Recently, I had the pleasure of visiting two alternate universes.
The first was the very heart of the ad industry, the American Association of Advertising Agencies’s (AAAA) Media Conference in Orlando, FL. Appropriately held at Disney World, this conference was the domain of the Big: Big Agencies and Big Media.
The second universe was smaller and friendlier: the Entertainment Technology Alliance (ETA) expo in the confusingly quaint Pasadena Conference Center. Here, techies held sway, demonstrating everything from digital post-production procedures to 3-D games to digital entertainment convergence products of every stripe. The emphasis seemed to be on the artist, the creator, the digital manipulator… in short, the small companies that make the magic happen.
Being different universes, opinions varied wildly on certain subjects. The one that came up repeatedly was digital television and convergence.
The Big Agency and Big Media people at the AAAA conference think they’ve got it all figured out. (Note: To get the most effect out of the following quotes, speak them aloud in a self-congratulatory, smug tone). “Ha ha ha!” they intoned, “Looks like that whole Internet thing didn’t really work out! We could’a called that one!” (no mention of the fact most of them jumped on the bandwagon with millions in investments during the most rapid bubble expansion). In addition, they had lots to say about convergence, digital TV, and new technologies such as TiVo: “Ha ha ha!” they chortled, “Nobody’s buying those PVR things! What a bust! Advertising and television are safer than ever!”
The techies at the ETA couldn’t have disagreed more. “TV’s dead!” was the rallying cry, “TiVo’s going to kill it! Interactive TV is the wave of the future! Pretty soon our TVs will be our computers, Internet connections, gaming centers, personal valets, and babysitters!”
OK, I guess to some extent the “babysitter” thing has already happened. But still…
Two very different opinions from two very different groups. What are marketers to make of it all?
There’s no question that convergence of some sort is on the way. Broadband, that high-speed connection that makes true convergence possible, made great strides in becoming mainstream in 2001, with over 10 million homes signed up in the U.S. according to Jupiter. Gaming consoles are connecting: Both Microsoft and Sony are introducing multiplayer gaming this year. Jupiter says by 2006, more European households will be watching digital TV than will be using the Internet. Add in the soon-to-be reality of TiVo functionality built into new televisions and the interest cable companies have shown in developing Web capabilities in set-top boxes, and you’ve got all the makings of Internet/television convergence that could change the way we live.
As all this comes together, distinctions between the Web and TV will blur. TV will become more interactive and more viewer controlled. As marketers, we’ll have to deal with this reality by radically changing the way we communicate in these different media, right?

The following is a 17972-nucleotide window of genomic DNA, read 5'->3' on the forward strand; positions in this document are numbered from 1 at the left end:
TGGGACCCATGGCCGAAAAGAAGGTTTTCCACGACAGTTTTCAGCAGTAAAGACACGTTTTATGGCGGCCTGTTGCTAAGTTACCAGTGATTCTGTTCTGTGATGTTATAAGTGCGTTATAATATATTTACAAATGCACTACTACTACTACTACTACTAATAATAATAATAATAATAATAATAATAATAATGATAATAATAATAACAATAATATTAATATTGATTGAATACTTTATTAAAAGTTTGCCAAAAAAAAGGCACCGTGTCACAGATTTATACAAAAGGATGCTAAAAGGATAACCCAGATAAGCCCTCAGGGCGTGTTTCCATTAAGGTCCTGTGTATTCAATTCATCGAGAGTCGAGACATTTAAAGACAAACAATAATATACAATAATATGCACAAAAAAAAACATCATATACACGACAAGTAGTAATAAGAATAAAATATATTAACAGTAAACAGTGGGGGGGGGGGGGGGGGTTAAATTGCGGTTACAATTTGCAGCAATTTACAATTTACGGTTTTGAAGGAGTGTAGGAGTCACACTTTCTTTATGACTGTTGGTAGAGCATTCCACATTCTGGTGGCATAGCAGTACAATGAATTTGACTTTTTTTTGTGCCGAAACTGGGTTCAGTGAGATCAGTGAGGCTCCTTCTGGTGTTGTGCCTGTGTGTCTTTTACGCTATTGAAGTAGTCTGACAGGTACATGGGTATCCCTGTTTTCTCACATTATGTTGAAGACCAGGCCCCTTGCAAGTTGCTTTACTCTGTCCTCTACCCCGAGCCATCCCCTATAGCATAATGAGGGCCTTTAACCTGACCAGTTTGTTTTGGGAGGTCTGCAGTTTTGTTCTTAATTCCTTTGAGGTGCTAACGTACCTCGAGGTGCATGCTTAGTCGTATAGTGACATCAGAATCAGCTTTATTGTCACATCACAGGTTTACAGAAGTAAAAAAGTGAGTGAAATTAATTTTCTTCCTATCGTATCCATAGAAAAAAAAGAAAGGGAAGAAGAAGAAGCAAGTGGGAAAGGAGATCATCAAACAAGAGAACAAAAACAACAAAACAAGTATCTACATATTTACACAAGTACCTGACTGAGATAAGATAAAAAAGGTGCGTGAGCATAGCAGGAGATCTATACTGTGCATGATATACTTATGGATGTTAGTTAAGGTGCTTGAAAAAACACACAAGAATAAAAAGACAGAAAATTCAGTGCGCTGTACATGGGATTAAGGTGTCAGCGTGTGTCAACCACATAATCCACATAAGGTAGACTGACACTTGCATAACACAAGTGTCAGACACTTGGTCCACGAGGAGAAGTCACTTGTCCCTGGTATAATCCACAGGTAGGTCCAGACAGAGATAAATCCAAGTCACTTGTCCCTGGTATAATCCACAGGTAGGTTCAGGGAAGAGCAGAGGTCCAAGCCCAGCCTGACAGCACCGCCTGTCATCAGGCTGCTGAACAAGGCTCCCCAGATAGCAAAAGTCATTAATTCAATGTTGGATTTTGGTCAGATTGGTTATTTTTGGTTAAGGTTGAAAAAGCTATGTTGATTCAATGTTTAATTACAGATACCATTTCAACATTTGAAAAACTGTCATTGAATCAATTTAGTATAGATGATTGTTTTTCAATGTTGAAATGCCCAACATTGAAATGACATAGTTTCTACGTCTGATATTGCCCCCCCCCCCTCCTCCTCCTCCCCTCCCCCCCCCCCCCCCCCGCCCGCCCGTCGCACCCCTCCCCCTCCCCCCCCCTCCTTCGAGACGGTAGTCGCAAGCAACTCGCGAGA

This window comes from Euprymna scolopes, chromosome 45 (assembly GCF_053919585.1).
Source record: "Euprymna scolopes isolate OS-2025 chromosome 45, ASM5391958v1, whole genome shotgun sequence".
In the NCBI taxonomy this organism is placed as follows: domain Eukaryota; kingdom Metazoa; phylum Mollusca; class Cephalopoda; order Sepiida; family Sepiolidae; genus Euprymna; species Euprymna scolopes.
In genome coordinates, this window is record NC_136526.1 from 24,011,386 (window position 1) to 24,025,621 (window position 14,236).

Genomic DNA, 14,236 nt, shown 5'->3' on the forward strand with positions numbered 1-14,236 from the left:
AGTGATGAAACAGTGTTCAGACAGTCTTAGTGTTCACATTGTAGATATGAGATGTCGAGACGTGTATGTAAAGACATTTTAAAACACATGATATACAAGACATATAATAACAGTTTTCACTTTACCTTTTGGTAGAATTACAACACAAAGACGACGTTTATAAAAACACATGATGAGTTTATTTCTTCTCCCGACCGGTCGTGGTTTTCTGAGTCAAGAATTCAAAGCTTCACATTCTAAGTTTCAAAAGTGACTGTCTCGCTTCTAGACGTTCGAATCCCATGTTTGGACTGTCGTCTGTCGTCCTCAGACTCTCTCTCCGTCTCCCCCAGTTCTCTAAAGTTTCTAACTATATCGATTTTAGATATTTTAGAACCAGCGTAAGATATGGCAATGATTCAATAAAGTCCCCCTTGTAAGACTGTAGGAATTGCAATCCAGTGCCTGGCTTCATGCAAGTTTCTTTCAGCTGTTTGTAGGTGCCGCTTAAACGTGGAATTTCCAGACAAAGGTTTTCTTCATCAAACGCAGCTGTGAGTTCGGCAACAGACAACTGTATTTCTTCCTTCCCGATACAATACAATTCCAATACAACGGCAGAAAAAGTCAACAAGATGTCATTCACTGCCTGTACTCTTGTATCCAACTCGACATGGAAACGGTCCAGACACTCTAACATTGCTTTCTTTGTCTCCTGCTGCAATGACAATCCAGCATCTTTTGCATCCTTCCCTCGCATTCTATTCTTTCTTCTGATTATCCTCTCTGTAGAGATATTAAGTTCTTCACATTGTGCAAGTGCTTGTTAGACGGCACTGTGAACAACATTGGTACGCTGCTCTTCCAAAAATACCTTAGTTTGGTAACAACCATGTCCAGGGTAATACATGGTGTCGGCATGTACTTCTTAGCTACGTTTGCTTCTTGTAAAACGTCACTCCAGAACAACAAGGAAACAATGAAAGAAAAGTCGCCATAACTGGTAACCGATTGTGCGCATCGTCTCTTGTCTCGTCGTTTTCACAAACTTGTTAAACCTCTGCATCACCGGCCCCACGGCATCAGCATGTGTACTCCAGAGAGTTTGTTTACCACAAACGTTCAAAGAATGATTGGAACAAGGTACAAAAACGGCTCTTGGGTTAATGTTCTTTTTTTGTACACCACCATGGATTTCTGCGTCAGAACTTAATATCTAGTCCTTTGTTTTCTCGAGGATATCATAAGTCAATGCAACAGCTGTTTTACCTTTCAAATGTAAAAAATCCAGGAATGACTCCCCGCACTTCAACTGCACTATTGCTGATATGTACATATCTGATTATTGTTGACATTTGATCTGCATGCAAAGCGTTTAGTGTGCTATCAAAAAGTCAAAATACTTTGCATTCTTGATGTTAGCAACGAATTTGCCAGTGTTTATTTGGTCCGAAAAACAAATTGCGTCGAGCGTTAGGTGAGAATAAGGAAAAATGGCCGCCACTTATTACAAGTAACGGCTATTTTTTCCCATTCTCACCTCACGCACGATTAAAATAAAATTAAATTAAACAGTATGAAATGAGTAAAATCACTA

Maybe. I’m not so sure.
In the midst of all the future-speak and nay-saying, one voice stood out. It belongs to Marcia Zellers, director of enhanced television for the American Film Institute.
Zellers put it very simply: “Some of us are good storytellers. Others aren’t. Sometimes, those of us who are good storytellers want stories told to us.”
In other words, sometimes we just want to veg out and watch TV. Sometimes we want to direct the experience. Simply put, sometimes we want mindless entertainment and sometimes we want to work for (or with) it.
Over the years, television consumers have indicated a desire to increasingly control their experiences. From remote control to VCR to TiVo and now (possibly) to iTV, consumers seem to want to be in control. On the Web, even after the bust, the amount of information, interactivity, and interaction available to most consumers is still pretty astounding. Online gaming is becoming a major force. Net usage continues at an all-time high. Are you using the Web less than you did a year ago? I doubt it.
What does this mean for future convergence? Will the TV and computer meld in our living rooms? Will advertisers have to worry digital TV will kill the 30-second spot? Must online marketers abandon everything they’ve been doing and move to new TV models? Will convergence kill TV? The Web?
Probably not. A recent Gartner study in Europe found 94 percent of interactive TV customers haven’t bought anything through their TVs. An astounding 35 percent say they’re not interested, and 40 percent say they haven’t figured out how to use iTV services yet. The story’s worse in the U.S.: Consultancy Knowledge Networks found over 70 percent of U.S. consumers weren’t interested in interactive TV services, even if they could get them.
It probably makes sense. Although a technical possibility, iTV may be the classic solution in search of a problem. People like the Web. People like TV. There’s nothing to support a move to smoosh them into the same box. There may be a trend toward increased consumer control over the TV, but it’s control over when to watch, not over the experience of watching. Watching TV and surfing the Web are very different experiences, that’s why we do them on different machines.
With the level of noise I heard from both worlds I visited, we can be damn sure we’ll hear a lot more about iTV and convergence over the next year. Big Media sees it as a way to kill “that Internet thing” and seize control again. Entertainment techies think it’s all pretty damn cool. But will Mom and Pop buy it? Nothing says they will.
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